The justification: Without any redeemable defensive or base running value, Alonso just isn’t good enough with the bat to warrant a significant long-term pact. Sure, there’s a chance he could breakout next season, just like there’s a chance anybody could breakout next season. It’s safer to rely on Alonso’s major-league track record to project the future than attempt to wishcast him into a slugger or a .300 hitter.
Cashner’s oft-cited 94.5 mile-per-hour fastball velocity last year ranked him sixth among all qualified starters, according to FanGraphs. The top three – Matt Harvey, Stephen Strasburg, and Jose Fernandez – all posted strikeout percentages near the top of the league while Cashner came in at a more pedestrian 17.8 percent, behind soft-tossers like Ryan Dempster and Kris Medlen. Fastball velocity doesn’t perfectly correlate with strikeout rates, of course, but there at least appears to be some upside here.
There’s also a lot of optimism about Cashner’s second half last year, in which he posted a 2.14 ERA in 11 starts and improved his peripherals. Still, it’s just 11 starts.
The Contract: Pass
The Justification: Cashner was really good in 2013, and he has a chance to be even better in 2014. He also has a chance to be injured, ineffective, or some combination of both, which is something that can be said about every pitcher ever. While Cashner was able to stay healthy last year, save for a well-timed offseason hunting accident, he still possesses an ugly injury track record – missing time in both 2011 and 2012 with shoulder issues — and overall durability concerns. And, as it turns out, “the biggest risk factor for injury is previous injury.”
Cashner will have two arbitration-eligible seasons remaining after this season, and if he’s able to build on last year’s workload and put the injuries further in the rearview mirror, there’s still time for an extension next offseason (albeit at a higher cost).
The Padres starting shortstop has had a roller coaster career – he was plucked from the division rival Colorado Rockies in the Rule 5 draft and made the unheard of leap from Single-A ball to the majors in 2009, fell out of favor after two injury-plagued/ineffective seasons, then reestablished himself as a potential stalwart at short over the past two years. And then last year, in the midst of his finest season to date, Cabrera was hit with a 50-game, Biogenesis-related, season-ending PED suspension in early August.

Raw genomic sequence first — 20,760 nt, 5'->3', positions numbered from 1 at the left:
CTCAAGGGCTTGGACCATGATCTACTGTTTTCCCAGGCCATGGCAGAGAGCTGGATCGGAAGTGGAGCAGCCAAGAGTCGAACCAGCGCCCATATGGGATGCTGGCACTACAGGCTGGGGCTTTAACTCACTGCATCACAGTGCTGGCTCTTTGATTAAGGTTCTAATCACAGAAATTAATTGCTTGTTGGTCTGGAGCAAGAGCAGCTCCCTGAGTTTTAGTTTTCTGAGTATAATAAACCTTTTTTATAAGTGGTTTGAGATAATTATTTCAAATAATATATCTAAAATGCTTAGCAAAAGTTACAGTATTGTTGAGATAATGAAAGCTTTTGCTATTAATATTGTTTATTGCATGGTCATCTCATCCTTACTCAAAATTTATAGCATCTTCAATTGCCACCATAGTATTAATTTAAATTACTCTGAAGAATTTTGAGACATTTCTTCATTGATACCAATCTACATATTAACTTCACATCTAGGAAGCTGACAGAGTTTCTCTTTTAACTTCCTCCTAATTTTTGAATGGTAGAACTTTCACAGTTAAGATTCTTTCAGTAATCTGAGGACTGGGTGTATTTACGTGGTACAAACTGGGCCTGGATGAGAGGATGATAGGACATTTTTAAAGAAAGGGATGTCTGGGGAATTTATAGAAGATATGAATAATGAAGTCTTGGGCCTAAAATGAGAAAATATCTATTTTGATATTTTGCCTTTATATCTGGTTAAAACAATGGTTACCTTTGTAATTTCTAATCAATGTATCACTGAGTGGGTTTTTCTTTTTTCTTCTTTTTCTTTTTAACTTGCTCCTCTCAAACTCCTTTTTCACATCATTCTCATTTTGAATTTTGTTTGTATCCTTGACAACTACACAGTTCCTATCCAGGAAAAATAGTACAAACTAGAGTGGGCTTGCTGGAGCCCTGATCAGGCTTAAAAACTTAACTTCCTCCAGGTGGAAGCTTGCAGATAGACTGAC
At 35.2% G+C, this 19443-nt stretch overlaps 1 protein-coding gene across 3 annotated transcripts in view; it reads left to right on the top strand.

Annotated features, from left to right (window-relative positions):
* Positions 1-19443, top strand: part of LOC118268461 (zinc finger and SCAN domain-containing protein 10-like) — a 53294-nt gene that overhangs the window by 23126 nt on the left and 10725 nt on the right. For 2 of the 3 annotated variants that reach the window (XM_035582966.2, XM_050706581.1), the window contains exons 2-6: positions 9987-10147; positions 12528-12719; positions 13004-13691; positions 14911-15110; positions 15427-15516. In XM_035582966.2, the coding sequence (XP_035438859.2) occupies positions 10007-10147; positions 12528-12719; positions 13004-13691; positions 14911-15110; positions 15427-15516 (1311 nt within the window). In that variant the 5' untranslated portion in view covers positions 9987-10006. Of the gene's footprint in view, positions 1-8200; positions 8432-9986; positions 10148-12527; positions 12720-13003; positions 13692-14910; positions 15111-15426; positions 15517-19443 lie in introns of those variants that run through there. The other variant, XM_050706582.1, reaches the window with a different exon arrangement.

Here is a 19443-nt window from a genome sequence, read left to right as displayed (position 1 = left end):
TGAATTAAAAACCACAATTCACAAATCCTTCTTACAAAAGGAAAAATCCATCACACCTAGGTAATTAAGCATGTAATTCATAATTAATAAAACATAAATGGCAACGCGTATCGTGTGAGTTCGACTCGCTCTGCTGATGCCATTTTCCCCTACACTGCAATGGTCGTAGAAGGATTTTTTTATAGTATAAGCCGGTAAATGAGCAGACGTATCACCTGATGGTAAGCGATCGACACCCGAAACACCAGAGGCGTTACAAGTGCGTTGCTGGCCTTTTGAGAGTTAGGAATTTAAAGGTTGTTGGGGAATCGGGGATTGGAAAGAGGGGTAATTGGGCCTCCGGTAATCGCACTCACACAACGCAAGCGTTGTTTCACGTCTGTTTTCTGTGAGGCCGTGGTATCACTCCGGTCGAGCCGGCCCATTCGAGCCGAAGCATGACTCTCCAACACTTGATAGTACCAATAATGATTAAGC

When he’s not injured or suspended, Cabrera’s provided enough flashes of brilliance in his relatively young career to make the early Rafael Furcal comparisons still reachable. Cabrera’s defense has steadily improved, as he made less errors over the past two seasons than he did in 2009 alone, and he’s moved his zone-based fielding ratings closer to league average. He’s a major threat on the base paths, too, swiping an average of 49 bags per 162 games played.
Whether Cabrera can approach the game’s truly elite shortstops will depend on his bat, and he made some positive strides in that department last year. He cut his strikeout percentage down from 24.5 percent to 15.9 percent, and per FanGraphs, increased his contact percentage from 79.9 to 86.5 percent from 2012 to 2013. (That 86.5 percent figure would have put Cabrera in a tie for 30th among qualified hitters last year, while his 79.9 percent mark in 2012 would have placed him 82nd overall).
That increase in contact helped Cabrera bump his batting average up nearly .40 points from 2012 to ’13, despite posting nearly identical BABIPs in both years. While he may never develop the 15-home-run/50 extra-base-hit-power of Furcal, if Cabrera continues to round out his exciting all-around skill-set he’ll provide plenty of value without the power.
The Contract: Five years, $45 million
The Justification: There are still some question marks surrounding all aspects of Cabrera’s game, from his health, to his performance, to the PED suspension. But he does enough positive things on the field to make this kind of commitment a fairly low-risk move, and the Padres have had difficulty finding productive shortstops since the Khalil Greene era. Further, like most organizations, the Padres aren’t loaded up on major-league ready shortstops in the farm system, though Jace Peterson could have something to say about that soon enough. This deal buys out Cabrera’s three remaining arb-eligible years (including 2014) plus his first two years of free agency.
The Padres don’t have to break the bank to continue the sound process of retaining their young core through a series of club-friendly contracts. They do, however, have to be careful to not be too patient in getting these deals inked. As we’ve seen with Chase Headley, waiting too long can often make once reasonable contract figures skyrocket as players get closer to the always lucrative free agent marketplace. While the Padres don’t quite have the talented core of the extension-happy Atlanta Braves, as Geoff Young mentioned yesterday on Effectively Wild, they still have plenty of worthy candidates to choose from right now along with a number of promising prospects — *cough*Austin Hedges*cough* — on the way. Extend away Padres, and if some of our proposed deals (or non-deals) don’t work out, we can share a helping of egg on face.